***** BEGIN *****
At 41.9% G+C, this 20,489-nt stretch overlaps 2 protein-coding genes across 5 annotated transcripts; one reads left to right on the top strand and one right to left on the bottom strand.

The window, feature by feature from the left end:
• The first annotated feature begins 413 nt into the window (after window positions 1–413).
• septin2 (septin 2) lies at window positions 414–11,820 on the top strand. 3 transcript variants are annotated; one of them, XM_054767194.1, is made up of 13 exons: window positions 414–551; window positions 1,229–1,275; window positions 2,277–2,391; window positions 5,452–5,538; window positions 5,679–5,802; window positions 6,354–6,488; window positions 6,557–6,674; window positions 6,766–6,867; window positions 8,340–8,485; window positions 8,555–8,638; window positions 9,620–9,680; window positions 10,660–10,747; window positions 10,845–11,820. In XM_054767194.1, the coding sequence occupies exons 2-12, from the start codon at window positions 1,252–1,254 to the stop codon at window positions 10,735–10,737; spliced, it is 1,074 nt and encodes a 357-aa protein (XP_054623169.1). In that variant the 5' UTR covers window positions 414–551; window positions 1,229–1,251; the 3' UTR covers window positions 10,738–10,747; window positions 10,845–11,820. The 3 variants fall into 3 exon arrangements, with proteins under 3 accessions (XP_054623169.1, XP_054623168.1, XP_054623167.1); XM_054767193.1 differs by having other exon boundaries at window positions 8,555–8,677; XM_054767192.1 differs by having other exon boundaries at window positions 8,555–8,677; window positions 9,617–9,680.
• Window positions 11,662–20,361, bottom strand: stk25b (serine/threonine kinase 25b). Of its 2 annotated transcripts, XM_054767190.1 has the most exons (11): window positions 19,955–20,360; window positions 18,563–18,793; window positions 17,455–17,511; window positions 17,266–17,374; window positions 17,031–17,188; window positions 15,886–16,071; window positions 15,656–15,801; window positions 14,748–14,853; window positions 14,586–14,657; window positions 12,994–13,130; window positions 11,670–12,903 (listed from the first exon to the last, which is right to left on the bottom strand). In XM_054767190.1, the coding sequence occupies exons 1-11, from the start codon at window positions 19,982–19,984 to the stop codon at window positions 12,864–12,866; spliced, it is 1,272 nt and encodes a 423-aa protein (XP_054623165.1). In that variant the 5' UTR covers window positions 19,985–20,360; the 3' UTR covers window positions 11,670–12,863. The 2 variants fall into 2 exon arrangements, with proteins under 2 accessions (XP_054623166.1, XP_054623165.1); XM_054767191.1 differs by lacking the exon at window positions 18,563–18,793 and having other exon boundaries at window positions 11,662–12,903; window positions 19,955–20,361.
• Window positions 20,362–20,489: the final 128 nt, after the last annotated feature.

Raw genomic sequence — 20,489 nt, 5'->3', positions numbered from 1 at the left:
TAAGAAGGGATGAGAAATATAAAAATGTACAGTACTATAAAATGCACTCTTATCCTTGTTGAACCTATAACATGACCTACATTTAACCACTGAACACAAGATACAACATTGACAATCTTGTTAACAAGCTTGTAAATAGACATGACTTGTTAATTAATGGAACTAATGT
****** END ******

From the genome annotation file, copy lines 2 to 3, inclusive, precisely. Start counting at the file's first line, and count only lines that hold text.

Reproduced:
The window, feature by feature from the left end:
• The first annotated feature begins 413 nt into the window (after window positions 1–413).